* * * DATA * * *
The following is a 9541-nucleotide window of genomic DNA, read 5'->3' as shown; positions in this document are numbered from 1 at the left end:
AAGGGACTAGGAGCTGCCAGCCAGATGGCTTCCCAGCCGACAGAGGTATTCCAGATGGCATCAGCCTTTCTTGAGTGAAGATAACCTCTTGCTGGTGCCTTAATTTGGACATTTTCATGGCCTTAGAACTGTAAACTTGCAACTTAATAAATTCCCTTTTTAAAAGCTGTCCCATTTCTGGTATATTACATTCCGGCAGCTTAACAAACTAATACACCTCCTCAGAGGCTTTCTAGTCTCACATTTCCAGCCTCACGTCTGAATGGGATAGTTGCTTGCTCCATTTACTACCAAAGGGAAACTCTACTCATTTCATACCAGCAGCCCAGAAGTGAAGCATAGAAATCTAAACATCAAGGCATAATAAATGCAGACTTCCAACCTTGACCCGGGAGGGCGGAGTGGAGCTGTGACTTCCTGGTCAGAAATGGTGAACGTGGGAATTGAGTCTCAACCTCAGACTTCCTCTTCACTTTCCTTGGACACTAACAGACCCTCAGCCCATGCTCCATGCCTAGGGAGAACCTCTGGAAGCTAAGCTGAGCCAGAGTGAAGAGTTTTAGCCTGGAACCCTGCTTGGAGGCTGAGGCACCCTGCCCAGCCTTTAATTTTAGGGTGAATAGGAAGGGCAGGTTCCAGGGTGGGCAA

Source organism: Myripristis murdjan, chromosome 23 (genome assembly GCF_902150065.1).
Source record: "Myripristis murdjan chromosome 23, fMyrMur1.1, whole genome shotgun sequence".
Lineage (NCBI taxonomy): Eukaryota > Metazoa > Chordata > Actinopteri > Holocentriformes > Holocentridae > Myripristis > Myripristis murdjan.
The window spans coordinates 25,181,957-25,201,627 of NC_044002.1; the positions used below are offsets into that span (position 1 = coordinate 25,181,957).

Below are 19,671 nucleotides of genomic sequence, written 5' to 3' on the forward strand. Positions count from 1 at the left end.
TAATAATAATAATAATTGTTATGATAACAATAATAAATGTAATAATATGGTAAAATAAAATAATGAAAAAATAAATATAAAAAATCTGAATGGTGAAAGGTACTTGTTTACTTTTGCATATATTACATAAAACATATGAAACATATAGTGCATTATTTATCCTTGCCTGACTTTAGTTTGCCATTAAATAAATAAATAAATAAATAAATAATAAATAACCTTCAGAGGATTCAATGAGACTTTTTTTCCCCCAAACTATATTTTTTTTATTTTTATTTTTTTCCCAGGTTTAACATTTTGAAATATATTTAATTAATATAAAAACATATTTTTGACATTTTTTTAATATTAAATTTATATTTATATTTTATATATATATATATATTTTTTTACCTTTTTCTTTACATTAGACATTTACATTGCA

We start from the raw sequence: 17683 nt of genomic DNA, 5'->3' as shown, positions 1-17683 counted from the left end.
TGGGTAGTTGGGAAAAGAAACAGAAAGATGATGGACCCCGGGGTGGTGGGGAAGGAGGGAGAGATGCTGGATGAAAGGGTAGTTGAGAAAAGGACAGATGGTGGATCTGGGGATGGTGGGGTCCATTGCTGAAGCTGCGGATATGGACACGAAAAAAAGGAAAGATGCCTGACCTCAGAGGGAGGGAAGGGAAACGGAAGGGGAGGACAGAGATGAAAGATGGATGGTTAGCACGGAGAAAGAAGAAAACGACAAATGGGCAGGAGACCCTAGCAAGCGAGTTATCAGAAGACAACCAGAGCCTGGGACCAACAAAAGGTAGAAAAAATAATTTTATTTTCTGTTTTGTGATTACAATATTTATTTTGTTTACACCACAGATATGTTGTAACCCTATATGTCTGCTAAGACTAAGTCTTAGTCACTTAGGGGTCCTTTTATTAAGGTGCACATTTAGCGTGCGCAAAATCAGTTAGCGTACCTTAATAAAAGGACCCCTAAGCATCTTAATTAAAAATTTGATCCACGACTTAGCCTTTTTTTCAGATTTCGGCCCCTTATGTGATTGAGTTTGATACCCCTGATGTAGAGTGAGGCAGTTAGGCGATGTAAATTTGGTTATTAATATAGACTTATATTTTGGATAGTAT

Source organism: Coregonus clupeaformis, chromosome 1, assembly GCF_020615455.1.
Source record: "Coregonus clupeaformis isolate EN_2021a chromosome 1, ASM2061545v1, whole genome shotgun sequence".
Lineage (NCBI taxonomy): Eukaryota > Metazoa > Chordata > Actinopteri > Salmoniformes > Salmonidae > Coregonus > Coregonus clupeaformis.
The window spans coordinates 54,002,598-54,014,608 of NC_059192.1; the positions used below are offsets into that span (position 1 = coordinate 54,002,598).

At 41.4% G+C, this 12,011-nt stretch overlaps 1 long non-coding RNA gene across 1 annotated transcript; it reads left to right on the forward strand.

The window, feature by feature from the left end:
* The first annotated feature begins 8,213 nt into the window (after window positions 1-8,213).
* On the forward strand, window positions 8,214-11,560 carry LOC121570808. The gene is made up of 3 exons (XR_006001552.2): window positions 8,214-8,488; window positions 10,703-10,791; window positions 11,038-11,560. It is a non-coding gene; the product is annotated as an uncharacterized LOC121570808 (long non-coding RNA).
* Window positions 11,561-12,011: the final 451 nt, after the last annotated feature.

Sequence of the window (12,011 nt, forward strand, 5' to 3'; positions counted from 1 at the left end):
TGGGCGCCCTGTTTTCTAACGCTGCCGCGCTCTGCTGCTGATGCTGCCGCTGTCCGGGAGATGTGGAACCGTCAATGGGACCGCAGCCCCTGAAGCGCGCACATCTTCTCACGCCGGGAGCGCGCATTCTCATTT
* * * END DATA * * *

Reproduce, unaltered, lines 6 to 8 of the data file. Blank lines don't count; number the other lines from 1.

The window spans coordinates 25,181,957-25,201,627 of NC_044002.1; the positions used below are offsets into that span (position 1 = coordinate 25,181,957).

Below are 19,671 nucleotides of genomic sequence, written 5' to 3' on the forward strand. Positions count from 1 at the left end.
TAATAATAATAATAATTGTTATGATAACAATAATAAATGTAATAATATGGTAAAATAAAATAATGAAAAAATAAATATAAAAAATCTGAATGGTGAAAGGTACTTGTTTACTTTTGCATATATTACATAAAACATATGAAACATATAGTGCATTATTTATCCTTGCCTGACTTTAGTTTGCCATTAAATAAATAAATAAATAAATAAATAATAAATAACCTTCAGAGGATTCAATGAGACTTTTTTTCCCCCAAACTATATTTTTTTTATTTTTATTTTTTTCCCAGGTTTAACATTTTGAAATATATTTAATTAATATAAAAACATATTTTTGACATTTTTTTAATATTAAATTTATATTTATATTTTATATATATATATATATTTTTTTACCTTTTTCTTTACATTAGACATTTACATTGCA